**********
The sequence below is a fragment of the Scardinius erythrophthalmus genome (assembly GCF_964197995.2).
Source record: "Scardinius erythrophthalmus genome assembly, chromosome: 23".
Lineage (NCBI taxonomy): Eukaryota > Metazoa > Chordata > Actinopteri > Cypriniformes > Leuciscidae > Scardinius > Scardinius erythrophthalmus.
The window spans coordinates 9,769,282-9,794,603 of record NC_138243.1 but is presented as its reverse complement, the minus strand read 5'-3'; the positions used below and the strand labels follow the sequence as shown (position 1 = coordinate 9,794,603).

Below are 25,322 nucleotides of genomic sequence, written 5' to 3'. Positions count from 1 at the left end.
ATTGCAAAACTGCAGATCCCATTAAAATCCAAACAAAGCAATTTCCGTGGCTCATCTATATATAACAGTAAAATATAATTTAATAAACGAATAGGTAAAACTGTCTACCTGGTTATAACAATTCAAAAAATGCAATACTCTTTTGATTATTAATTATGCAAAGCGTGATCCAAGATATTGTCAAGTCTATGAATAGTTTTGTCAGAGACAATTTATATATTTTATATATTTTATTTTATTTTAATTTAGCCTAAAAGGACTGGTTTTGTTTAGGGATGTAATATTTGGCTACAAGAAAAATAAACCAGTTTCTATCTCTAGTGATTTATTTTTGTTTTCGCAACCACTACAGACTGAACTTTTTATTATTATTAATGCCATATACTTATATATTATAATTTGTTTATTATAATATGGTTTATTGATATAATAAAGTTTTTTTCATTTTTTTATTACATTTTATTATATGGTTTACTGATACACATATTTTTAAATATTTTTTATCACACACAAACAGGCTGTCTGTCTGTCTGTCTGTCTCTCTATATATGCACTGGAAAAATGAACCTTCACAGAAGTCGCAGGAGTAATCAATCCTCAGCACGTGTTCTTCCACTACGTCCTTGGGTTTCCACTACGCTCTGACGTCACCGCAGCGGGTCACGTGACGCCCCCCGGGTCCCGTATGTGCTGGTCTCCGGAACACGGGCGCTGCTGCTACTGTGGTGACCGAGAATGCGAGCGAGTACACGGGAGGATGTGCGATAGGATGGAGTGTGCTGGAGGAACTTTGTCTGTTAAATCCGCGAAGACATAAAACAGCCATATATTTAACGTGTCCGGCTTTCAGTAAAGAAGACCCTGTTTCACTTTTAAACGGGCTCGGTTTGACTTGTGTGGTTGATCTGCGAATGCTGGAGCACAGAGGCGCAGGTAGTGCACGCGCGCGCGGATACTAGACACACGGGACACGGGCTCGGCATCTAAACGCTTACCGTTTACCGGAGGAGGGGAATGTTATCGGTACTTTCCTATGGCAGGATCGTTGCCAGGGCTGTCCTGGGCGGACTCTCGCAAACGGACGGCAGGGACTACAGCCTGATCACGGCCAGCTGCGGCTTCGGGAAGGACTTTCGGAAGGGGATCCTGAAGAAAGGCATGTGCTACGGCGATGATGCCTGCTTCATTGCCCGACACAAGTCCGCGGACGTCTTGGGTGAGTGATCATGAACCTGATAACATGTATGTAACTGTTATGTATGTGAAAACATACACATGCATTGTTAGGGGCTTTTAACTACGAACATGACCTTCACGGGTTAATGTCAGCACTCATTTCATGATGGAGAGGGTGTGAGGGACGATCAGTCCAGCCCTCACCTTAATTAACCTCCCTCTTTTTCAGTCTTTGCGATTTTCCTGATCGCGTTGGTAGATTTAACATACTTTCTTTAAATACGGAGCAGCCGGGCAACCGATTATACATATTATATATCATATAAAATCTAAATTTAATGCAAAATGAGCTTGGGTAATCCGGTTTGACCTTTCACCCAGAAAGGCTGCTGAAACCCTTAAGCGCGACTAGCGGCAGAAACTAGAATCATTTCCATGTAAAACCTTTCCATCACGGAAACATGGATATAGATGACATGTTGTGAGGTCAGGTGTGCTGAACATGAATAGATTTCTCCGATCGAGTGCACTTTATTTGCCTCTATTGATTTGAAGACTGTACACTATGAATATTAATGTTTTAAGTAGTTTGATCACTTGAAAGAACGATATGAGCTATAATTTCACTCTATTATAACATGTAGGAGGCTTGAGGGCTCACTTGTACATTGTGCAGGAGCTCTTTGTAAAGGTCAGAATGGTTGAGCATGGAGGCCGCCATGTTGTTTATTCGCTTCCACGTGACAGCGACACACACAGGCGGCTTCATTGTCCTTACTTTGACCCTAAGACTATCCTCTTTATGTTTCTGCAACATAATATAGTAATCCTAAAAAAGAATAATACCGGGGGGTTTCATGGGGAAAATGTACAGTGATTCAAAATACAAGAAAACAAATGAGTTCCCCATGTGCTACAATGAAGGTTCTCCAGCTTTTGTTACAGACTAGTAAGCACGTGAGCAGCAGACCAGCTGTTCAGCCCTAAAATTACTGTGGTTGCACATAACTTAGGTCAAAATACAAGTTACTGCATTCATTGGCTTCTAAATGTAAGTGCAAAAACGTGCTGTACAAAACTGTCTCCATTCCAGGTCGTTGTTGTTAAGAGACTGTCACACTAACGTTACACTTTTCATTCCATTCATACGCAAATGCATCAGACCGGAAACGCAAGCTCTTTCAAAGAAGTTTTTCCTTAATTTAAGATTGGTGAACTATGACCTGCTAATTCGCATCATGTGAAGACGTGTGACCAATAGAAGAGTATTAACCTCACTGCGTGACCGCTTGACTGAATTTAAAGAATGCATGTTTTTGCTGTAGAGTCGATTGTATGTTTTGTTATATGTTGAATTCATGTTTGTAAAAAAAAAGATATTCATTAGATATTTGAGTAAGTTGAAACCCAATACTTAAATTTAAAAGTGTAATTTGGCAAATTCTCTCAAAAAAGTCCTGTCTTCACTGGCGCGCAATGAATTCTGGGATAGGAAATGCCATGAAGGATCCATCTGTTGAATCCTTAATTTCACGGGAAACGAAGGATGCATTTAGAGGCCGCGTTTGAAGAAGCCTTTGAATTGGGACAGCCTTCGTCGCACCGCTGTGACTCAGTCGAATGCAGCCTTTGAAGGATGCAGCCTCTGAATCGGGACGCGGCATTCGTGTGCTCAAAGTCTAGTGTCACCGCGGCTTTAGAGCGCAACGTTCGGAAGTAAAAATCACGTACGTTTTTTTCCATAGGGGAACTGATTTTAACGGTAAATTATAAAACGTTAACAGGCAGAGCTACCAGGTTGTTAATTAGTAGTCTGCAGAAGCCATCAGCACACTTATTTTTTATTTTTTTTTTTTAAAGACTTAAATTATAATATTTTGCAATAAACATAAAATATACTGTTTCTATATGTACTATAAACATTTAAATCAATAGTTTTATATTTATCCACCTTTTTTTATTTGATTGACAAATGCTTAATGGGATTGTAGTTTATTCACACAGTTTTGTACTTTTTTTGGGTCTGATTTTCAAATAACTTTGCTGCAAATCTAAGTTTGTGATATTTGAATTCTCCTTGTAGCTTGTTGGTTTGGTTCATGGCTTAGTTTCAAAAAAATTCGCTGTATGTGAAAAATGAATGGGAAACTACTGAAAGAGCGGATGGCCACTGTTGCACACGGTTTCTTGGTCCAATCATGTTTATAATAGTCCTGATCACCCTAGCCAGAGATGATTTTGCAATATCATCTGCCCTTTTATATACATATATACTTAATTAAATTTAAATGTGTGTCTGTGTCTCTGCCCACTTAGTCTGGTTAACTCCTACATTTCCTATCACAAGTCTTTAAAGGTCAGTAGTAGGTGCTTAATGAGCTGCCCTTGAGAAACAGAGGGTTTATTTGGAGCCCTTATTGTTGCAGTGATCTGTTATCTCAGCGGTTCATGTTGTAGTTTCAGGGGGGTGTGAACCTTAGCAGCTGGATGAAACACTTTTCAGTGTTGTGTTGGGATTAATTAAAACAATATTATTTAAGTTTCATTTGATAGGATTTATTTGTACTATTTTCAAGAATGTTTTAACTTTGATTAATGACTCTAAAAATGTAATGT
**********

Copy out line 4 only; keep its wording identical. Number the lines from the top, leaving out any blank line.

The window spans coordinates 9,769,282-9,794,603 of record NC_138243.1 but is presented as its reverse complement, the minus strand read 5'-3'; the positions used below and the strand labels follow the sequence as shown (position 1 = coordinate 9,794,603).